January 23, 2018

January 23, 2018

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January 22, 2018

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Florida Minimum Wage To Increase Tomorrow

Florida’s minimum wage increases tomorrow to $7.31 per hour -- a 6 cent increase. The minimum wage for tipped workers also goes up 6 cents, to $4.29 per hour. These increases are the result of a recent circuit court decision in Leon County ruling that the state’s method of calculating minimum wage was incorrect under the Florida Constitution.

The Florida Constitution and the Florida Minimum Wage Act require the state to annually “calculate an adjusted state Minimum Wage rate by increasing the state Minimum Wage by the rate of inflation for the twelve months prior to each September 1st using the consumer price index (CPI) for urban wage earners and clerical workers….” Neither the Constitution nor the Act specifically addresses deflation in the computation of the minimum wage. Yet, due to a slight cost of living decrease during the 12-month period preceding September 1, 2009, the state lowered the state minimum wage rate in 2010 from $7.21 to $7.06, dropping it below the federal minimum wage. Then, in determining the 2011 rate, the state calculated an increase to $7.16 (still below the federal rate) based on a 1.4 percent cost of living increase during the 12-month period preceding September 1, 2010.

The court found that the state’s method for calculating the state minimum wage rate was incorrect because, based on the constitutional language, the minimum wage cannot be decreased. Soon after the ruling, a Florida Senate bill intended to amend the Act consistent with the state’s approach was withdrawn from consideration.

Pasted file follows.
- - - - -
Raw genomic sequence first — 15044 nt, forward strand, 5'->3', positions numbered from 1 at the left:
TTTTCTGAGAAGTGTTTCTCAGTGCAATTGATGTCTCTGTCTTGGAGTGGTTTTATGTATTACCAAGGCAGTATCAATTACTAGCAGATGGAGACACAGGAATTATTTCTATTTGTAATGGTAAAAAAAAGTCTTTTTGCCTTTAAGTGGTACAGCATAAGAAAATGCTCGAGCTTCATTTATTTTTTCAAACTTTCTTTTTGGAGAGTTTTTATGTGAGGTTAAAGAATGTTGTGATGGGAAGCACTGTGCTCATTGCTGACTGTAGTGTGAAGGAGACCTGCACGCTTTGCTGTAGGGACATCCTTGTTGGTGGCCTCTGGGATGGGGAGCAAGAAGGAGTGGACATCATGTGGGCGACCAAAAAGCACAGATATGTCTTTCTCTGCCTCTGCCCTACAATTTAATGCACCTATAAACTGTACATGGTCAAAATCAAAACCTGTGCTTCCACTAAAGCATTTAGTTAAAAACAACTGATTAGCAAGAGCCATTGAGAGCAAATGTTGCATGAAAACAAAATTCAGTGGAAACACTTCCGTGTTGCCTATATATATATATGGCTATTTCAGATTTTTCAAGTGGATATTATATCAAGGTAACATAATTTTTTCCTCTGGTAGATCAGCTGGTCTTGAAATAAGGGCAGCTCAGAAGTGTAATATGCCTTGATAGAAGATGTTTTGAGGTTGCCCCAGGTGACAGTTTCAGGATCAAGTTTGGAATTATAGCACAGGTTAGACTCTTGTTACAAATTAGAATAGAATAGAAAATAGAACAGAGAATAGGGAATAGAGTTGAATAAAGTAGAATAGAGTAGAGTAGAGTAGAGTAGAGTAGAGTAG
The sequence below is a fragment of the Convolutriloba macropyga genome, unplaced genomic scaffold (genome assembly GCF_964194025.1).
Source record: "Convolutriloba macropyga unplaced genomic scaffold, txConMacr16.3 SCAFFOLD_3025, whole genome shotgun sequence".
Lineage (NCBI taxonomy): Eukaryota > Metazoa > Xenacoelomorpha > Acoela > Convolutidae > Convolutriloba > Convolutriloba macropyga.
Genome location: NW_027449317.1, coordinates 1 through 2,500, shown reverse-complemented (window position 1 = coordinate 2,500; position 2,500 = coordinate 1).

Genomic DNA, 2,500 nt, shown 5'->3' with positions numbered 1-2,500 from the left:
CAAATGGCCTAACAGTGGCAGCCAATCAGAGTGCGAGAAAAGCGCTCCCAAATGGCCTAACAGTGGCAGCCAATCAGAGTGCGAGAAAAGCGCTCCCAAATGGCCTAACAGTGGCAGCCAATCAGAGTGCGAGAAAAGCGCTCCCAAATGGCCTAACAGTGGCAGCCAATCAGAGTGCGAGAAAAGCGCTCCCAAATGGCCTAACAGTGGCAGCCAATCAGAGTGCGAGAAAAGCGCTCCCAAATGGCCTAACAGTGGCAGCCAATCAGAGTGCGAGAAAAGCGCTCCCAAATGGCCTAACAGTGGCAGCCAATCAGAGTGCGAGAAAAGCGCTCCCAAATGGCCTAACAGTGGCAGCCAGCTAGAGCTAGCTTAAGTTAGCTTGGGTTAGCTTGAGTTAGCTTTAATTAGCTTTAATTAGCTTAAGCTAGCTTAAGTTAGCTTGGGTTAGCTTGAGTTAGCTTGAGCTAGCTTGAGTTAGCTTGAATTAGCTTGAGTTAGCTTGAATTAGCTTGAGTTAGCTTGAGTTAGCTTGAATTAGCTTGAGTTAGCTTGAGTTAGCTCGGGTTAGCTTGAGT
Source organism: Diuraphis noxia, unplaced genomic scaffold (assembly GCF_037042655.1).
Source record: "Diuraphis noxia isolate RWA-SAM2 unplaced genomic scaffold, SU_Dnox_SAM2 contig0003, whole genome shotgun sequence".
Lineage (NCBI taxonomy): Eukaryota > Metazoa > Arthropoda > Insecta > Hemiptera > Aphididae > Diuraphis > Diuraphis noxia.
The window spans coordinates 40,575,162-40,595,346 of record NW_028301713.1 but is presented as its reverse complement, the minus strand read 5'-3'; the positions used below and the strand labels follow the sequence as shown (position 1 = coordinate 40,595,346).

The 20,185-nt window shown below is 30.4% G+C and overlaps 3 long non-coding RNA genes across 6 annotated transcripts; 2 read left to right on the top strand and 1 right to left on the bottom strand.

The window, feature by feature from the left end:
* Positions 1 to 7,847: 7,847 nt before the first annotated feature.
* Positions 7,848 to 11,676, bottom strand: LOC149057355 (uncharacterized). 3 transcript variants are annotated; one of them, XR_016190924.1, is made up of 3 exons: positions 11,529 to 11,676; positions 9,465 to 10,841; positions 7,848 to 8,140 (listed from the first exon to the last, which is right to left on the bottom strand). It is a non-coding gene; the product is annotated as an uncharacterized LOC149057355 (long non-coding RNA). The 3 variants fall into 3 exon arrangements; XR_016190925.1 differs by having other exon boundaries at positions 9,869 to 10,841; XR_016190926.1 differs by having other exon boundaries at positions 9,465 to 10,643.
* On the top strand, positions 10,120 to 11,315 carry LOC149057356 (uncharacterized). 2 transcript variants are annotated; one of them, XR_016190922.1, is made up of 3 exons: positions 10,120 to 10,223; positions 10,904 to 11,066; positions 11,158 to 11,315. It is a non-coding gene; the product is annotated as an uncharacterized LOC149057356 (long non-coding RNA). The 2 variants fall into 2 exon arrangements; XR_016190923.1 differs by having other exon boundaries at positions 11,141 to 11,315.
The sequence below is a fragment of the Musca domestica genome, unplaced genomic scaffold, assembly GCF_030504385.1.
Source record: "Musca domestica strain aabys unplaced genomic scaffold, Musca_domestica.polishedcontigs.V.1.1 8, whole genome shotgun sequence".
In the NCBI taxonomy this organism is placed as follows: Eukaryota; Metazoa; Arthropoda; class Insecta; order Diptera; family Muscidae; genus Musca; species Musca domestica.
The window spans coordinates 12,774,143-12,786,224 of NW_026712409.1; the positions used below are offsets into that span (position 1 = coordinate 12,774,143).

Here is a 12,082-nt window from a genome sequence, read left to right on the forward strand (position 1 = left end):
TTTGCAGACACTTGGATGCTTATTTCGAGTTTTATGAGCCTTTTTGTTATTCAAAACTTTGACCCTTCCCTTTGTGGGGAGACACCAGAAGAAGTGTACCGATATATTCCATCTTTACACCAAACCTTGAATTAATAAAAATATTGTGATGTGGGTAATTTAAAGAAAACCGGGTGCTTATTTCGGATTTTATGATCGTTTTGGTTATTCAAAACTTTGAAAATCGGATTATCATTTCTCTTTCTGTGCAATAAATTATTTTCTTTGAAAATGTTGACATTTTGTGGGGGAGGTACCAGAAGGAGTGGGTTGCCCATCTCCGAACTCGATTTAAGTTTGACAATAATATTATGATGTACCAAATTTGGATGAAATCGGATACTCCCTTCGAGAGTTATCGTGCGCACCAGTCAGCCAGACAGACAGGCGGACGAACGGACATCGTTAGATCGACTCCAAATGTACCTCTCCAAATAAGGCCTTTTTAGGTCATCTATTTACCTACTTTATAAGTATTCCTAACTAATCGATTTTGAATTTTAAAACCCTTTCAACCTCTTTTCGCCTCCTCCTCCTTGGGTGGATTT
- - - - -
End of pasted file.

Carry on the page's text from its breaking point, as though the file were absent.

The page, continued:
When the federal and Florida minimum wage rates differ, Florida employers are required to pay the higher rate. Tomorrow’s increase raises the Florida minimum wage above the $7.25 federal minimum wage rate. Thus, employers currently paying federal minimum wage to eligible workers in Florida must adjust their pay practices accordingly. 

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As the U.S. labor market continues to evolve over the coming decades, adapting to three major trends will be vital for employers. First, changing workforce demographics, size and focus will become a key issue in the provision of professional services – particularly as the baby boom generation continues to age. Second, increasing globalization means that national borders will become a greater challenge for companies to manage, in terms of both their immigration and international commerce requirements. Lastly, the rapid pace of technological change will continue to...